I'm spending a lot of time these days reporting on religion, based here in the newsroom in Boston. I still pay attention to events in the Middle East and Asia, especially China. But the religion beat has kept me most busy.
By way of background, I studied comparative religion and Chinese history at the University of Vermont. That led me to Mandarin language classes and UC Berkeley's Graduate School of Journalism, and then to KQED Radio in San Francisco. From there, I started freelancing for The World and joined the team full-time here in Boston in late 2001.
I've been blessed to be able to cover a huge range of stories for The World. But some of the most memorable ones involved taking a trip on a Louisiana shrimping boat in the Gulf of Mexico, covering events in Egypt during the so-called Arab Spring, and meeting North Korean refugees in Seoul, South Korea. I've reported on foreign policy in US presidential politics, the rise and fall of the Muslim Brotherhood in Egypt, and housing demolitions in Shanghai. I'd rather be playing drums for The Roots, but that position is filled quite competently for the time being. So, I'm sticking with radio.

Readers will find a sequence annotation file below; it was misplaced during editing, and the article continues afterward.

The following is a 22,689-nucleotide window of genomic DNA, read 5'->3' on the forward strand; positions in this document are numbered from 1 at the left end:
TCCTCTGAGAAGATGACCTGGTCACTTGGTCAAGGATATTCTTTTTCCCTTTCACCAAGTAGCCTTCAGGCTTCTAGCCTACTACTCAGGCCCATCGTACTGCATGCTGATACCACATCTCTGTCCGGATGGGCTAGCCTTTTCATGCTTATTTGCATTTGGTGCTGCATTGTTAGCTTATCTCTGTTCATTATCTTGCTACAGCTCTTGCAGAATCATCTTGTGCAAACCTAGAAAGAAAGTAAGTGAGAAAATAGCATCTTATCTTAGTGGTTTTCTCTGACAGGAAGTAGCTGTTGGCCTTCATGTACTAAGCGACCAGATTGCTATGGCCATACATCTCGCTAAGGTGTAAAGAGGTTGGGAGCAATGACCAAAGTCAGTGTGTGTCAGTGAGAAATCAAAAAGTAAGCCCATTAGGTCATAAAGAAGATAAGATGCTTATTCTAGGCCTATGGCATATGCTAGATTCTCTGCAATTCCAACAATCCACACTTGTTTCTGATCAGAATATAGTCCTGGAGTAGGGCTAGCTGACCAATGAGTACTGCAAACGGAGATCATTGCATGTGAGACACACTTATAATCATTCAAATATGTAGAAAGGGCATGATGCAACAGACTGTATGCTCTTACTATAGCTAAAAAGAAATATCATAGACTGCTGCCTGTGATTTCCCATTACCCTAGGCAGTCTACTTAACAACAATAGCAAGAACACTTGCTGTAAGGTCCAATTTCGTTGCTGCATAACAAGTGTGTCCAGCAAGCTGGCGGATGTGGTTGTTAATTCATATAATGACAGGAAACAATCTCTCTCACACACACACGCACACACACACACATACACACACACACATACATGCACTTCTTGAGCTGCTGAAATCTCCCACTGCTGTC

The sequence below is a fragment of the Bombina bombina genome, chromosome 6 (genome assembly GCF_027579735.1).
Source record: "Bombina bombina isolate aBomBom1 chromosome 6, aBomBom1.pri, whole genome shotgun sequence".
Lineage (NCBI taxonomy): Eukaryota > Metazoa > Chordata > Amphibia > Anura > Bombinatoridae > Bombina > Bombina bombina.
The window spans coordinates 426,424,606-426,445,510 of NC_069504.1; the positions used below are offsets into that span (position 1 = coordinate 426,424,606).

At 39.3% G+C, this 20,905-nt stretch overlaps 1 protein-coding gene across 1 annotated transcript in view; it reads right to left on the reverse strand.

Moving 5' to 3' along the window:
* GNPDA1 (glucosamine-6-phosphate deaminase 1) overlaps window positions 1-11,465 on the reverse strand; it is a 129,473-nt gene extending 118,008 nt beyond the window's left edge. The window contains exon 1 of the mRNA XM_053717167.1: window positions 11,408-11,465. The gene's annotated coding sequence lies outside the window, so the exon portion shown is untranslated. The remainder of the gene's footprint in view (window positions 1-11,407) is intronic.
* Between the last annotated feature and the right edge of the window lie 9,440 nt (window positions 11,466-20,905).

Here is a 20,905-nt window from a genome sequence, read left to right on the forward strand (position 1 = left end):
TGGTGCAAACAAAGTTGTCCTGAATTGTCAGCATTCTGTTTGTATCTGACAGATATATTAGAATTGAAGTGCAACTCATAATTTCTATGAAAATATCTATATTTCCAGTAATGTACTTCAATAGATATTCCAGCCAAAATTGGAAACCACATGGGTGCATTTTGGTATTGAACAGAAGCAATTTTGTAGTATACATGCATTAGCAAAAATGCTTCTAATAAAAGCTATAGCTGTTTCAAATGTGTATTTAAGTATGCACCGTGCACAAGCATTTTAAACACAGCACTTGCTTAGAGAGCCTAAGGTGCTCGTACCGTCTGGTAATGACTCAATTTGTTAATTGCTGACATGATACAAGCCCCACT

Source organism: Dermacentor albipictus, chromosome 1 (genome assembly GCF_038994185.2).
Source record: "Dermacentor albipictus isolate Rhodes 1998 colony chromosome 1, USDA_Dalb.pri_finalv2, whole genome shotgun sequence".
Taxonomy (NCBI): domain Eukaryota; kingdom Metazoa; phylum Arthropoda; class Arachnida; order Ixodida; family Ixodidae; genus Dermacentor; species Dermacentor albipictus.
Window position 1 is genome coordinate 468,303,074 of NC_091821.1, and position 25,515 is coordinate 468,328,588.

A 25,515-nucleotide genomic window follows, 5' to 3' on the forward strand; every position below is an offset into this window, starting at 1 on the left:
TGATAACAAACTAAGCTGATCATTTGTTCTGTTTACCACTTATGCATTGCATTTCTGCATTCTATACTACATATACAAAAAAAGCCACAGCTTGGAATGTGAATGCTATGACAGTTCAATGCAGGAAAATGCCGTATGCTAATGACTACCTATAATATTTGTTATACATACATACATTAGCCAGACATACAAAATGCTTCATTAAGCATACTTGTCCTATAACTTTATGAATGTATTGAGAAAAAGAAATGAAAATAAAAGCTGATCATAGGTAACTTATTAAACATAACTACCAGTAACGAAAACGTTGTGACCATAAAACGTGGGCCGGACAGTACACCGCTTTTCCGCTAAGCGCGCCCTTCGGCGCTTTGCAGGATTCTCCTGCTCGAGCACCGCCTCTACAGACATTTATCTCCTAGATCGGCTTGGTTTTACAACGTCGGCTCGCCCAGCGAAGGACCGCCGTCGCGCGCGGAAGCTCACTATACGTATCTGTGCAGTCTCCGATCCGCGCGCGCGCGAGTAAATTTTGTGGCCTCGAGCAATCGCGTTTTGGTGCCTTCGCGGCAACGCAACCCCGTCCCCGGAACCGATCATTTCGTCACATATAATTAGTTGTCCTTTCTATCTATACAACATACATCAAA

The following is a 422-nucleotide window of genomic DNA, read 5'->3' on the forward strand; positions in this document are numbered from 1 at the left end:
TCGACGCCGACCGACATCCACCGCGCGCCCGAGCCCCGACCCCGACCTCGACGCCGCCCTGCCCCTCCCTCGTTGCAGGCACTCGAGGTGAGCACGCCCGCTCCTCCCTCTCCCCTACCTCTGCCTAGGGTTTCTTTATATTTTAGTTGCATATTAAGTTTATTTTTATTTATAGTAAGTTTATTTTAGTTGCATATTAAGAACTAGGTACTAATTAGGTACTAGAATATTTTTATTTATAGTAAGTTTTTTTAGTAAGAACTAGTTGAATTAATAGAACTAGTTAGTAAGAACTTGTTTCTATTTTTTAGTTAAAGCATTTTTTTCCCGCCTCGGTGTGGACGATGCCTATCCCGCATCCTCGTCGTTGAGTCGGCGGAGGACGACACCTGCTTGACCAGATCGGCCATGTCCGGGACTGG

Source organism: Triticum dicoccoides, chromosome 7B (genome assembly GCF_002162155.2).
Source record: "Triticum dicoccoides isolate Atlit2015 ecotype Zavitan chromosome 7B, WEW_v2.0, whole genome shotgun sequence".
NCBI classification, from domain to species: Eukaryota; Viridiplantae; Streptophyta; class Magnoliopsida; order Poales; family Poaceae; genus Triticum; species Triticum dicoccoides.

The Chinese government has gone to great lengths to keep a lid on its policies in the northwestern province of Xinjiang, the historic home for the Uighur Muslim population. But the details of what human rights advocates say is a massive crackdown on an entire culture are becoming more widely known.
Pope Francis visits Ireland this weekend for the first time as head of the Catholic Church. In a country where 4 out of 5 people identify as Catholic, the trip will not be easy.
Watching the historic summit in June with Donald Trump and Kim Jong-un, North Korea expert Andrei Lankov says he was not very hopeful about Kim giving up his country's nuclear weapons. But he says there are still opportunities for success.
There's a serious word that's been thrown around a lot since Donald Trump held a joint news conference with Russian President Vladimir Putin in Helsinki on Monday. It's the word "treason." The thing is, Trump is not guilty of treason as the US Constitution defines the term.
Donald Trump’s first visit to Britain as US president is expected to coincide with large anti-Trump protests in London. But Trump does have his fans in the UK.